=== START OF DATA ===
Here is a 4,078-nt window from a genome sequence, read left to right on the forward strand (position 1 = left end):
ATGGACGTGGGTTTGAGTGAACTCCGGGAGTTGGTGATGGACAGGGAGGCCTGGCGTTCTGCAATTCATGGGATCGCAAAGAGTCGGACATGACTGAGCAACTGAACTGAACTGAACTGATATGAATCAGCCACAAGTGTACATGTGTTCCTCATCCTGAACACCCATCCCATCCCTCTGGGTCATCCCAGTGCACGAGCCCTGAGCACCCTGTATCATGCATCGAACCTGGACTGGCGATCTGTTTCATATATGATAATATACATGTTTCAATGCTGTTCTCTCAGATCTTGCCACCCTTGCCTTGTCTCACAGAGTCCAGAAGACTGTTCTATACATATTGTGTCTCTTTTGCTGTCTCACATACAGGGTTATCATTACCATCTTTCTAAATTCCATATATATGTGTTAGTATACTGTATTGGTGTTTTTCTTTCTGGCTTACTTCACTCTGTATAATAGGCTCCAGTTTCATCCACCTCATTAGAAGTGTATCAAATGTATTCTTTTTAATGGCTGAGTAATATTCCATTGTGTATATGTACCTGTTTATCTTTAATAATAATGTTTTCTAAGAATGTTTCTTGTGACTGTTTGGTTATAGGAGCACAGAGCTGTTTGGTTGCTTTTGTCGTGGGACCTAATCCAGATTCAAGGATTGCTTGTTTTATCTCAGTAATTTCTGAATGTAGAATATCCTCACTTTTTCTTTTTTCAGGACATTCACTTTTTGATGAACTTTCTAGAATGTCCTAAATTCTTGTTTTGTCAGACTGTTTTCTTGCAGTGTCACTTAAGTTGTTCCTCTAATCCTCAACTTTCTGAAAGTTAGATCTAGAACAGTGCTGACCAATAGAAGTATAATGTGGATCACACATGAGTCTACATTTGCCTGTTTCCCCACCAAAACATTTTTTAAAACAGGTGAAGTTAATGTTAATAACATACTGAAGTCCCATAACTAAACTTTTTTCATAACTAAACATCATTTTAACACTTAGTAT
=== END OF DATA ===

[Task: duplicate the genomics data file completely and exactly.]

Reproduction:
Here is a 4,078-nt window from a genome sequence, read left to right on the forward strand (position 1 = left end):
ATGGACGTGGGTTTGAGTGAACTCCGGGAGTTGGTGATGGACAGGGAGGCCTGGCGTTCTGCAATTCATGGGATCGCAAAGAGTCGGACATGACTGAGCAACTGAACTGAACTGAACTGATATGAATCAGCCACAAGTGTACATGTGTTCCTCATCCTGAACACCCATCCCATCCCTCTGGGTCATCCCAGTGCACGAGCCCTGAGCACCCTGTATCATGCATCGAACCTGGACTGGCGATCTGTTTCATATATGATAATATACATGTTTCAATGCTGTTCTCTCAGATCTTGCCACCCTTGCCTTGTCTCACAGAGTCCAGAAGACTGTTCTATACATATTGTGTCTCTTTTGCTGTCTCACATACAGGGTTATCATTACCATCTTTCTAAATTCCATATATATGTGTTAGTATACTGTATTGGTGTTTTTCTTTCTGGCTTACTTCACTCTGTATAATAGGCTCCAGTTTCATCCACCTCATTAGAAGTGTATCAAATGTATTCTTTTTAATGGCTGAGTAATATTCCATTGTGTATATGTACCTGTTTATCTTTAATAATAATGTTTTCTAAGAATGTTTCTTGTGACTGTTTGGTTATAGGAGCACAGAGCTGTTTGGTTGCTTTTGTCGTGGGACCTAATCCAGATTCAAGGATTGCTTGTTTTATCTCAGTAATTTCTGAATGTAGAATATCCTCACTTTTTCTTTTTTCAGGACATTCACTTTTTGATGAACTTTCTAGAATGTCCTAAATTCTTGTTTTGTCAGACTGTTTTCTTGCAGTGTCACTTAAGTTGTTCCTCTAATCCTCAACTTTCTGAAAGTTAGATCTAGAACAGTGCTGACCAATAGAAGTATAATGTGGATCACACATGAGTCTACATTTGCCTGTTTCCCCACCAAAACATTTTTTAAAACAGGTGAAGTTAATGTTAATAACATACTGAAGTCCCATAACTAAACTTTTTTCATAACTAAACATCATTTTAACACTTAGTAT